I'm going to be reading this later this week for our book club. Every review I've read has been positive, so I'm excited about reading it.

Iliana said...

I tend to not read many short stories but this is one collection I'd definitely read. Interpreter of Maladies was wonderful so I can imagine this would be just as good. Glad to hear you enjoyed it so much!

Jenny said...

When I first read this I thought you said you don't see how the author ISN'T a one hit wonder, but then the rest of the review made it sound good so I was so confused, lol! I had to re-read it but figured out where I went wrong. I really need to read this!! I haven't read anything by her... I have The Namesake on my TBR and hope to get to it someday soon!

Trisha said...

I love it that you say the book has character development; I do tend to shy away from short stories for that very reason. I will have to give it a whirl.

Matt said...

Your description of the Hema and Kaushik story really has drawn me. After reading The Namesake, I had fallen in love with this author, in a literary sense, of course! I didn't pick up this one immediately because a few reviewers had mentioned that the stories were very similar, almost developed out of a rut. But since you have always recommended great books to me, I'll check out this short story collection.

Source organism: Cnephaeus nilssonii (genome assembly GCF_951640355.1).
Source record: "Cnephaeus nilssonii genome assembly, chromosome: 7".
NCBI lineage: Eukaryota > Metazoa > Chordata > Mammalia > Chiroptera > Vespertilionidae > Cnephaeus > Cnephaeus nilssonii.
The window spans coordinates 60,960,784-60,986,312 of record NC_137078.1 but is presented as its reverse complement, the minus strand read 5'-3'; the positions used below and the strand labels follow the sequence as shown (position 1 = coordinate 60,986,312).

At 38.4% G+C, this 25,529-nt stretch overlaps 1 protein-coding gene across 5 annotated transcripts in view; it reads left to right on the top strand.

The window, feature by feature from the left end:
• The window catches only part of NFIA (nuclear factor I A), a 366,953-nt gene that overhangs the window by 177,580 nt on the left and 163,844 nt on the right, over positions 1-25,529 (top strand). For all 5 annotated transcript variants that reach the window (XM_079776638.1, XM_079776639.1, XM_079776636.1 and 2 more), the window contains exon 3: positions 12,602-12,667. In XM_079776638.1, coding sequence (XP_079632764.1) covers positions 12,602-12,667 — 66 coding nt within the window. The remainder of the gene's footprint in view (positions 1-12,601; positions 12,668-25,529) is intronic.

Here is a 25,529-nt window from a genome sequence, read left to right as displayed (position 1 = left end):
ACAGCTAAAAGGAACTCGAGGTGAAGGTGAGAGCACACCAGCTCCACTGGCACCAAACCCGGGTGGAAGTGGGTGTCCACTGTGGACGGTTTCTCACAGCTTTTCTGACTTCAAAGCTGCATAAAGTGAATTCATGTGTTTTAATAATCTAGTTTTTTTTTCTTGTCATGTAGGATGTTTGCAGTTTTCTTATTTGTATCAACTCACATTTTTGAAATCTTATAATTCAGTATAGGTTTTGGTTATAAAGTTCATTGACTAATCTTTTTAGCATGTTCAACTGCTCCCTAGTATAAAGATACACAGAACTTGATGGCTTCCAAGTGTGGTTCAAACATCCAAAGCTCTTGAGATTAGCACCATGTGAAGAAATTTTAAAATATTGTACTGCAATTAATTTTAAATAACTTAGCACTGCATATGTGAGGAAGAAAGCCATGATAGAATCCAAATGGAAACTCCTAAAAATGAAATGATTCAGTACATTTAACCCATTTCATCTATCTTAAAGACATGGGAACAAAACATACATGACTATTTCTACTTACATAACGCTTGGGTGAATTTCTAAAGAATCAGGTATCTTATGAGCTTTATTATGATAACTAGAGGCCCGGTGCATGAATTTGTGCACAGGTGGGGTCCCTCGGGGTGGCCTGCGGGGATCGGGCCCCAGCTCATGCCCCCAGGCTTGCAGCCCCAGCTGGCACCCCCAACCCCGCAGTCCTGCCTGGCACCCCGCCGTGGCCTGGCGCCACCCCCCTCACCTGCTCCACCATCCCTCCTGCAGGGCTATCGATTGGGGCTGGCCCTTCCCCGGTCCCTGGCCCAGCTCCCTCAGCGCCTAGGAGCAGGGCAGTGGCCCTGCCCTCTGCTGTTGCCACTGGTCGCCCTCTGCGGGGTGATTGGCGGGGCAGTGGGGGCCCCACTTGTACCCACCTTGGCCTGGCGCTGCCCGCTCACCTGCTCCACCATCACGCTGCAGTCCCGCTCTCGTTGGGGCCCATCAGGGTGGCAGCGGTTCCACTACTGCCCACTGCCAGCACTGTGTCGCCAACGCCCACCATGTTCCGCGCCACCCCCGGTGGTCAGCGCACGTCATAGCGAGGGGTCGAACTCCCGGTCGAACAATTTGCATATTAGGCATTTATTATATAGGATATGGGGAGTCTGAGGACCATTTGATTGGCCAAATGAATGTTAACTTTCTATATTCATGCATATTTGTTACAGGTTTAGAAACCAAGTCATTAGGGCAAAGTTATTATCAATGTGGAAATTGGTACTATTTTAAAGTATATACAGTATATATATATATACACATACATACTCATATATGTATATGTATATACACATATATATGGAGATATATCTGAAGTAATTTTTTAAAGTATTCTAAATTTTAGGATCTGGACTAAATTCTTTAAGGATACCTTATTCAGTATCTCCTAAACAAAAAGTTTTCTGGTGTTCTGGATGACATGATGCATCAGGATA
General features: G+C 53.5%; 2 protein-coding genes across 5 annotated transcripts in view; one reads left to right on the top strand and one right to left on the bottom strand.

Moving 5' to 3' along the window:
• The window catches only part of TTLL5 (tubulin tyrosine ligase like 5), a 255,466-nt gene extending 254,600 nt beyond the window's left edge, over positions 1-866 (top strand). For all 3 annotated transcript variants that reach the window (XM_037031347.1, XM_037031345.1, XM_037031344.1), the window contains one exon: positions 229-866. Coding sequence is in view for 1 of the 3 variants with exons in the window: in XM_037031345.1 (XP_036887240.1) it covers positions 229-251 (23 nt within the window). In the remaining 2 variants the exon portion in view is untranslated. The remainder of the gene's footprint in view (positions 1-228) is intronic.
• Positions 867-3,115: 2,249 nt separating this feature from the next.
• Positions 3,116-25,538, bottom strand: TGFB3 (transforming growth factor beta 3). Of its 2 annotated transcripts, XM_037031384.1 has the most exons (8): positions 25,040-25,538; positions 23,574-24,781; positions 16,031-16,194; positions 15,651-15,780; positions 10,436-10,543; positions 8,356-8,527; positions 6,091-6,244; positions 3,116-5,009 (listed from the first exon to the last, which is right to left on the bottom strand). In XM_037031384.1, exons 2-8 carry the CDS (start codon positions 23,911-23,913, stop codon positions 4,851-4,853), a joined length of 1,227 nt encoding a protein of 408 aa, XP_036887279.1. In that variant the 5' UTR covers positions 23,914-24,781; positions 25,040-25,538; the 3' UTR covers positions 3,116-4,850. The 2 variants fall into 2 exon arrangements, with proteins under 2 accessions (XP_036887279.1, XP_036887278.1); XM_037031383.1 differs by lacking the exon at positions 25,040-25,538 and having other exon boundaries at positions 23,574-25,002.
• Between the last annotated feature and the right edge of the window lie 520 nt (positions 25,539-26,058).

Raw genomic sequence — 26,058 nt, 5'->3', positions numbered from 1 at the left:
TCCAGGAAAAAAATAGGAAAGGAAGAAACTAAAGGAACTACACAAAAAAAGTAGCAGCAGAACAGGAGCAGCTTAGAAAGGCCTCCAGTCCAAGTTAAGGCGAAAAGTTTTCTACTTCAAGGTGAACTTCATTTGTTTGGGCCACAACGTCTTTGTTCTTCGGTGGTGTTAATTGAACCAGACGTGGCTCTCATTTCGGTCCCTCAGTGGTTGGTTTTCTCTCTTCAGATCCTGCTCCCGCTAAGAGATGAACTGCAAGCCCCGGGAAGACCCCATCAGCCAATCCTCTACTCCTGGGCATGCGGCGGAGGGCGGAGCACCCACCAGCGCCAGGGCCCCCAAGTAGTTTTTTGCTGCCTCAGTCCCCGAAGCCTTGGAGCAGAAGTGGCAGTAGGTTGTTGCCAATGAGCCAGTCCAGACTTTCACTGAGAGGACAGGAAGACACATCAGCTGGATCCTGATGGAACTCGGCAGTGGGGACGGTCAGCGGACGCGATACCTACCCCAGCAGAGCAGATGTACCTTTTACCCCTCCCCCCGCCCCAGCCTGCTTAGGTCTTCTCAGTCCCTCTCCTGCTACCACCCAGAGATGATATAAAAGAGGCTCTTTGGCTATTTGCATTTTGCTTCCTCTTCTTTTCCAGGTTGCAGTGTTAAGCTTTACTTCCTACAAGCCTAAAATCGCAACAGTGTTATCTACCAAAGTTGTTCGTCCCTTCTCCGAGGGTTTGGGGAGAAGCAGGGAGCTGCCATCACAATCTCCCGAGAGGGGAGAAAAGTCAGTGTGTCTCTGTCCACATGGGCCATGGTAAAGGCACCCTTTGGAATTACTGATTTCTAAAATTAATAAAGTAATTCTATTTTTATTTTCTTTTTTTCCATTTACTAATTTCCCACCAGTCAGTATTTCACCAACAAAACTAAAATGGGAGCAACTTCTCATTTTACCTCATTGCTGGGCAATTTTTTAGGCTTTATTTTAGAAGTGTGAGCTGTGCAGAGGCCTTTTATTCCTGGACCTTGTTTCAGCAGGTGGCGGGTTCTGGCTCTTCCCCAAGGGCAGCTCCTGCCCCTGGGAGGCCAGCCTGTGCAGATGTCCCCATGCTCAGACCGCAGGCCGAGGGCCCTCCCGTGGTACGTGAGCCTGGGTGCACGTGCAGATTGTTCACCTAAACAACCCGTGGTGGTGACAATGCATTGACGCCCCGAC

Kathleen said...

I haven't read either of these. Sounds like I'm in for a treat!

Avid Reader said...

So glad you loved this one. I thought it was divine.

Melissa M said...

I started listening to this one last year and made it through the first story. I liked it, but not enough to contined. I think this one just might work better in book form.

Alice Teh said...

Sandy, my friend, how is it that you make every book you read and review so irresistible? I love the way you say this: Lahiri very efficient with her words. One thing I'm glad after reading your review is that I have her book in my little personal library.

Jenners said...

I felt exactly the same way about this book. In my opinion, it was stronger than Interpreter of Maladies. Lahiri is simply stunning and amazing and a master of the short story. Excellent review.